A few days ago, I was working and found an article related to GSOC on Medium. I was impressed by the writer’s work and wanted to see more of their work, so I went to their profile and saw a few articles. But all of a sudden, I noticed the domain I was at, it was rudrankriyam.medium.com.
It seemed much better than the usual URL for the profile. Then, I searched a bit on the internet and found out the procedure of getting my own subdomain, which in all fairness is pretty simple.
In this article, I’ll help you in getting your own subdomain on medium. I will also be discussing pros and cons of having a medium subdomain and whether you should have one or not.
So, probably I don’t have to explain this, but still lets have a look at what Medium is in their own books:
Medium is an open platform where readers find dynamic thinking, and where expert and undiscovered voices can share their writing on any topic.
It’s basically a publishing platform for your blogs and provides you with ample opportunities to reach a larger audience.
A subdomain is basically a prefix to a domain. Let’s take a look at how Wikipedia explains it:
In the Domain Name System hierarchy, a subdomain is a domain that is a part of another domain. For example, if a domain offered an online store as part of their website example.com, you might use the subdomain shop.example.com.
Another example is my own subdomain that you can look in the URL right now, singhshashank.medium.com. Here, singhshashank is the prefix and this is my subdomain which is a part of the medium.com domain.
Steps to getting your own Subdomain
You can get your own subdomain on medium by following these simple steps:
Step 1: Create Medium Profile
To start it all, you must first go to the Medium website by clicking on the link or the logo on the top left of this page. Create a new account or sign in with your own Medium credentials and create a new profile, choose a profile design, setup your account.
Step 2: Creating Story and Publishing
Next, you can click on “New Story” from your profile menu, write a new story and publish it without a publication. The important step here is to self publish it and not send it to any publications.
Step 3: Enter Subdomain
Afterwards, you’ll be prompted by Medium to enter a subdomain according to your choice, which basically will be the prefix to medium.com for your profile’s URL. You can enter your name or any subdomain name you like (depending upon availability, you can pre-check by entering the URL now, just put “medium.com/@name” in the URL, where name is your preferred subdomain name or simply by trying to change your username from settings).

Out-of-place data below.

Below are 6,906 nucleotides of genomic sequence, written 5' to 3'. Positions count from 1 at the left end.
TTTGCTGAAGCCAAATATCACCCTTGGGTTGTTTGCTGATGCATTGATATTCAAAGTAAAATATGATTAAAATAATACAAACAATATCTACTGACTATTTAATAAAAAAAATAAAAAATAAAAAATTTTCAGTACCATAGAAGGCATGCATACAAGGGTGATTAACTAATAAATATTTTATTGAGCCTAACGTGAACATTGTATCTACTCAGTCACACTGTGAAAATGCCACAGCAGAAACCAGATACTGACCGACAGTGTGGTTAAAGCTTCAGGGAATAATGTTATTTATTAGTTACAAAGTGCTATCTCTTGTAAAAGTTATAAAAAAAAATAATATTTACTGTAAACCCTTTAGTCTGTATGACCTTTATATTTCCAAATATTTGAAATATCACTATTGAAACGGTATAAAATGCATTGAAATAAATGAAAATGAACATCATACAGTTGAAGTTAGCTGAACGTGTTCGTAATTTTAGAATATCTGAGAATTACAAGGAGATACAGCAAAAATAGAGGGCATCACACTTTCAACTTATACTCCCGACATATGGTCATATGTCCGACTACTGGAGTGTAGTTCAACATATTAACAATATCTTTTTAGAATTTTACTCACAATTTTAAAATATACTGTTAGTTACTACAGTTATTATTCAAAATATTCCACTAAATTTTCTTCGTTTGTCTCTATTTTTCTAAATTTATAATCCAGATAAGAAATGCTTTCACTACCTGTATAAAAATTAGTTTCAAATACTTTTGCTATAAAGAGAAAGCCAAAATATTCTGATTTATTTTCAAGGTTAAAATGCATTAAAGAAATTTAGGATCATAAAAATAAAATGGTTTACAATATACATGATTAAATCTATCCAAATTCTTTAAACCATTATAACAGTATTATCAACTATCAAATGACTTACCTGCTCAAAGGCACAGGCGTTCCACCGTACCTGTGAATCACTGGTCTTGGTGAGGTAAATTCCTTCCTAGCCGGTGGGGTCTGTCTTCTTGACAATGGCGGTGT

Step 4: You have a subdomain
This is less of a step and more of an end, you now have a subdomain on Medium. Now, anyone can find you through your subdomain on the internet.
Pros & Cons of subdomains on Medium
We shall now discuss the pros and cons of having a subdomain on medium before finally coming to a conclusion if you should get a subdomain from Medium or not.
- It looks very pretty and gives a classy look to your blog. Between medium.com/@singhshashank (shashanksingh wasn’t available for me) and singhshashank.medium.com, I’d choose the latter anyday as it gives a feeling that I’m the owner of the domain even if I’m not.
- You can add it to your Resume/CV as your portfolio.
- As Medium doesn’t allow for custom domains at the time of writing this article, the next best way to customise Medium URLs is through having a subdomain.
- Another big advantage is that you get the subdomain for free, which actually looks better and much simpler.
The only and major drawback about it is when you consider the SEO or Search Engine Optimisation.
A domain like medium.com would always have more traffic than a subdomain because it has a higher ranking, whereas your domain looks like a new website to the search engine and you basically start from the bottom.
This is a general problem for many, maybe one of the big reasons why they don’t want a subdomain. But, for someone like me who created a publication for their own articles (it helps in getting more insights for the stories) and publishes all the articles there, it seems good enough to have a subdomain.
As articles created in a publication (unless they have a custom domain like towardsdatascience.com) have “
medium.com/publication/title” as their URL, there is no effect on them.
As stated earlier, I like the way how the subdomain looks and for that reason I have opted for a subdomain, even if it is harmful for SEO. Although, I’ve found a way to nullify that through publishing all my articles to a publication, so that I can easily distribute my subdomain which certainly looks better.
Finally, it’s your choice whether to take a subdomain or not, but if you do want it, I’d advice you to do it quickly as you might lose out on your favoured subdomain as people make accounts everyday (in case you want a subdomain name different than your username).